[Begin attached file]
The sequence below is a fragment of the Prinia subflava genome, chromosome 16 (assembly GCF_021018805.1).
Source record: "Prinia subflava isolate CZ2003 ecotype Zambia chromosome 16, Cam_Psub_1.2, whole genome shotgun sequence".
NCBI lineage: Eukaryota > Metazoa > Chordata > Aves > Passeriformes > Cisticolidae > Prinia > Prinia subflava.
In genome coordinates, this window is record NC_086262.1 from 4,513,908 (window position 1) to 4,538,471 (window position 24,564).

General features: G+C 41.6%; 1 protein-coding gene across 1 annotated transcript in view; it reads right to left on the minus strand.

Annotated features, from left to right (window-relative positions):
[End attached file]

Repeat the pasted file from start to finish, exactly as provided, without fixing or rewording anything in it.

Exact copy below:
The sequence below is a fragment of the Prinia subflava genome, chromosome 16 (assembly GCF_021018805.1).
Source record: "Prinia subflava isolate CZ2003 ecotype Zambia chromosome 16, Cam_Psub_1.2, whole genome shotgun sequence".
NCBI lineage: Eukaryota > Metazoa > Chordata > Aves > Passeriformes > Cisticolidae > Prinia > Prinia subflava.
In genome coordinates, this window is record NC_086262.1 from 4,513,908 (window position 1) to 4,538,471 (window position 24,564).

General features: G+C 41.6%; 1 protein-coding gene across 1 annotated transcript in view; it reads right to left on the minus strand.

Annotated features, from left to right (window-relative positions):